Equality in Africa
If you’re a woman, you’re nearly twice as likely as a man to lose your job as a result of the COVID-19 pandemic. If you’re Black in either America or Britain, you are almost three times more likely to die from COVID-19 than white Americans or Britons. Throughout the pandemic, the disabled have been ‘abandoned, forgotten and ignored’. And the gap that exists between the rich and the poor will almost certainly be widened. This is a relatively narrow conceptualisation of inequality, but it nevertheless acts as a stark reminder that we live in a staggeringly unequal world, which only seems to be getting more so.
Across Africa, inequality is pervasive, complex but often obvious. This is more than income inequality but includes more ingrained inequalities. Inequality based on race, ethnicity, tribe and gender often exacerbate economic inequality.
The 2016/2018 Afrobarometer opinion poll suggests that 55% of Kenyans, 51% of Nigerians and 26.4% of Ghanaians feel that their tribal group is sometimes, often or always treated unfairly by the Government. In all three countries, ethnic inequality manifests itself in differences in health, education, income and social security, and regional imbalance. Despite apartheid ending in South Africa more than two decades ago, the racial divide in wealth and opportunity remains largely intact. Drone images show the contrast between the well-off gated white suburbs and black townships.
Gender (In)Equality in Africa
Gender inequality affects every country in the world, so African countries are certainly not the odd ones out.
Gender inequality manifests itself in multiple ways. In Kenya, access to land and therefore to livelihoods is a major issue. It is estimated that around 32% of Kenyan households are headed by women, but women only hold 1% of land titles on their own. In Uganda, around 50% of girls between the ages of 15 to 24 are illiterate and four in five girls do not attend high school. In Côte d’Ivoire, women are 45 percent less likely than men to have a mobile money account which has major implications for their financial inclusion. These inequalities are further entrenched though cultural and traditional norms which prioritise education for boys over that for girls or job opportunities for men over those for women.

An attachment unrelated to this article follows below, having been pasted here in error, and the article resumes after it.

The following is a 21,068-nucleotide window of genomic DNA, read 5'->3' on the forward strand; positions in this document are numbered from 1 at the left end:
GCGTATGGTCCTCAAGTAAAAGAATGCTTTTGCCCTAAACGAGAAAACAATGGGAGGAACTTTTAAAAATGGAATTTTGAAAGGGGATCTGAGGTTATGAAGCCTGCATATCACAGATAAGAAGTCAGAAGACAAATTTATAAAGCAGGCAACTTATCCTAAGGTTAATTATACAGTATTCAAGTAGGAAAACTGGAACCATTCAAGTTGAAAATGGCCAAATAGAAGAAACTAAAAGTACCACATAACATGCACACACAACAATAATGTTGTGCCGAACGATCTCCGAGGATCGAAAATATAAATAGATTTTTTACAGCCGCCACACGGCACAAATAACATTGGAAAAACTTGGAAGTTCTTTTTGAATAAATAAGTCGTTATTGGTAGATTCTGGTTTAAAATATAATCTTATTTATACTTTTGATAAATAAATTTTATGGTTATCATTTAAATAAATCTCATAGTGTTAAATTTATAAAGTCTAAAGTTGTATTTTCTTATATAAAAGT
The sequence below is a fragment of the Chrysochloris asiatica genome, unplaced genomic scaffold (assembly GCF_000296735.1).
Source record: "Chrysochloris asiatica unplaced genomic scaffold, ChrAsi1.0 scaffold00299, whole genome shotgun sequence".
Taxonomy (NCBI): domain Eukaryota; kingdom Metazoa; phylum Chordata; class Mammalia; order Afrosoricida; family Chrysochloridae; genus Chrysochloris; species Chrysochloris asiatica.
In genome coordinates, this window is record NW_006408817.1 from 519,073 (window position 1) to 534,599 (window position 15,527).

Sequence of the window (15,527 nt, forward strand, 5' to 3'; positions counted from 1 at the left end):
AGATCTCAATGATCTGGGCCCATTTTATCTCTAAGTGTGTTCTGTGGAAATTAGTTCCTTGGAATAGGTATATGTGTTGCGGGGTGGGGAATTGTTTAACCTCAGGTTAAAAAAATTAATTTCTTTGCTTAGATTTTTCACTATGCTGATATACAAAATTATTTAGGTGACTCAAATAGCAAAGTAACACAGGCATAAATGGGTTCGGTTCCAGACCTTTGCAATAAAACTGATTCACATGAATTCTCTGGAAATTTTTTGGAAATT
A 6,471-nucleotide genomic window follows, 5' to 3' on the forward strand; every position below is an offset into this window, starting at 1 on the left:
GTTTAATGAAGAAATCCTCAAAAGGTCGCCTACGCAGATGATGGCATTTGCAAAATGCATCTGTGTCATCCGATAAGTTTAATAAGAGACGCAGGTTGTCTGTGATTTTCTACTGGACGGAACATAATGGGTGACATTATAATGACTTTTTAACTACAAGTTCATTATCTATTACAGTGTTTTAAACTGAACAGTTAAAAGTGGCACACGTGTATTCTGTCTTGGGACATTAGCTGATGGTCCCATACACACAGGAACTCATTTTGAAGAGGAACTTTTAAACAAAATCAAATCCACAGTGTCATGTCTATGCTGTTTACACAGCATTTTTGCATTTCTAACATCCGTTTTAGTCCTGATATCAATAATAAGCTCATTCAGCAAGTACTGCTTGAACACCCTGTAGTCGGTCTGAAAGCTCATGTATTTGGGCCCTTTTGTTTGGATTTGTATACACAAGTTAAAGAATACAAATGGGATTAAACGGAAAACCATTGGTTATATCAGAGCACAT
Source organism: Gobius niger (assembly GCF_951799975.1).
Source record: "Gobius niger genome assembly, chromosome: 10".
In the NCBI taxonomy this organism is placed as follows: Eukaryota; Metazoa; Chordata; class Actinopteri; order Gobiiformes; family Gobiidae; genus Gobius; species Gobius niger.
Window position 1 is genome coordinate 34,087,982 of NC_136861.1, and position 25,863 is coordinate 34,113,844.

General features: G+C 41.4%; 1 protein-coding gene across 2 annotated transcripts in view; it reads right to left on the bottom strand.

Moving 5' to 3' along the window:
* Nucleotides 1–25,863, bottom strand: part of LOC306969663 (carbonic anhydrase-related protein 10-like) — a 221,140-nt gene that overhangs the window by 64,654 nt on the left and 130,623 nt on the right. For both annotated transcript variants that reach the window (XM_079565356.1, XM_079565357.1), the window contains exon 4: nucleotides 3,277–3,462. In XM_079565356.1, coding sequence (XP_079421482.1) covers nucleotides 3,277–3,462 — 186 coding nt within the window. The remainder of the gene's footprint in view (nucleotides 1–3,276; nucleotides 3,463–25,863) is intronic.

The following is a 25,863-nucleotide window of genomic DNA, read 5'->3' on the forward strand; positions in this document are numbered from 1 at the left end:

The different views into the business sector
The continent’s progress towards gender equality in the workplace looks relatively positive at first glance. In the formal economy, Africa is performing well on getting more women onto executive and board positions. The Boardroom Africa’s 2019 study on boardroom gender diversity shows that among Africa’s top 10 fastest-growing economies, Rwanda has the highest percentage of women on boards at 27%. This is followed closely by Kenya at 24% and South Africa at 22%. The global average is 17%.
These positive developments tend to be success stories for women at the top of the pyramid and not for most African women who work in low-quality and low-paid jobs in the informal economy. In around one-third of countries in sub-Saharan African, the share of women in non-agricultural employment in the informal economy is over 90 per cent. This is partly because unpaid care work continues to fall disproportionately on women, leaving them with fewer opportunities to find jobs in the formal economy. In Kenya’s formal economy, women get paid 32% less than men according to the gender pay gap. Worldwide, this figure is reduced to 23 percent. According to the 2019 McKinsey report ‘Advancing women’s equality in Africa’, at the current rate of progress, it would take Africa more than 140 years to reach gender parity.
Expanding Job Opportunities – quantity and quality
While increasing the number of women in leadership positions is essential, we must also focus on women further down the pyramid. Even then it should not simply be about numbers but also about improving access to better-paid and more fulfilling jobs. Women often have to accept exploitative jobs where they are underpaid and overworked. Even in sectors, such as banking, where there is gender parity at entry point, this parity diminishes as women take time off to have and care for children and then find it difficult to re-enter the workforce.
Impact of COVID-19
The COVID-19 pandemic has and will continue to disproportionately affect women and girls. In Africa evidence from the Ebola outbreak shows that women found it harder to regain employment or earn an income and that their positions as unpaid caregivers was reinforced as a result of the epidemic. Even more alarmingly, the United Nations Population Fund estimates that an additional 31 million cases of gender-based violence occurred in the first six months of the COVID-19 pandemic. To address the underlying power dynamics of gender-based violence, women must be economically empowered – this means protecting women’s jobs now and promoting women’s employment in the future.